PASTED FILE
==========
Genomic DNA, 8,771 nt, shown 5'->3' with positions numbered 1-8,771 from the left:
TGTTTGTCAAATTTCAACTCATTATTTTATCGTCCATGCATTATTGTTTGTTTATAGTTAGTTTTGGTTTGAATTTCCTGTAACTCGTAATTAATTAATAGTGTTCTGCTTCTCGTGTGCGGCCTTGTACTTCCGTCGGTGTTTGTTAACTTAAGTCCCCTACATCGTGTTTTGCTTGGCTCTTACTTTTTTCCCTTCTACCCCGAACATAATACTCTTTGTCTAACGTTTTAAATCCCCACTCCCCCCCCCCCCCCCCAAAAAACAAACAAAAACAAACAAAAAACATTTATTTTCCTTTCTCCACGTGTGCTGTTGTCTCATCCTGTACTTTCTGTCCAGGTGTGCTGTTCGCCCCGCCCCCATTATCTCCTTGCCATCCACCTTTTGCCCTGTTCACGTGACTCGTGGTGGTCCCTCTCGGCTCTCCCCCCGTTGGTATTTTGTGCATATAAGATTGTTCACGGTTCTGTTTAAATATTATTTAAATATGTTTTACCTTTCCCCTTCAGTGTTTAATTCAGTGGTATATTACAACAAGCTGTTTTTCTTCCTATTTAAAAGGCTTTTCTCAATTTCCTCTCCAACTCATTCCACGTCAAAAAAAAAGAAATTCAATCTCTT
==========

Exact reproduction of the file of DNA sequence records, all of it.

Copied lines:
Genomic DNA, 8,771 nt, shown 5'->3' with positions numbered 1-8,771 from the left:
TGTTTGTCAAATTTCAACTCATTATTTTATCGTCCATGCATTATTGTTTGTTTATAGTTAGTTTTGGTTTGAATTTCCTGTAACTCGTAATTAATTAATAGTGTTCTGCTTCTCGTGTGCGGCCTTGTACTTCCGTCGGTGTTTGTTAACTTAAGTCCCCTACATCGTGTTTTGCTTGGCTCTTACTTTTTTCCCTTCTACCCCGAACATAATACTCTTTGTCTAACGTTTTAAATCCCCACTCCCCCCCCCCCCCCCCAAAAAACAAACAAAAACAAACAAAAAACATTTATTTTCCTTTCTCCACGTGTGCTGTTGTCTCATCCTGTACTTTCTGTCCAGGTGTGCTGTTCGCCCCGCCCCCATTATCTCCTTGCCATCCACCTTTTGCCCTGTTCACGTGACTCGTGGTGGTCCCTCTCGGCTCTCCCCCCGTTGGTATTTTGTGCATATAAGATTGTTCACGGTTCTGTTTAAATATTATTTAAATATGTTTTACCTTTCCCCTTCAGTGTTTAATTCAGTGGTATATTACAACAAGCTGTTTTTCTTCCTATTTAAAAGGCTTTTCTCAATTTCCTCTCCAACTCATTCCACGTCAAAAAAAAAGAAATTCAATCTCTT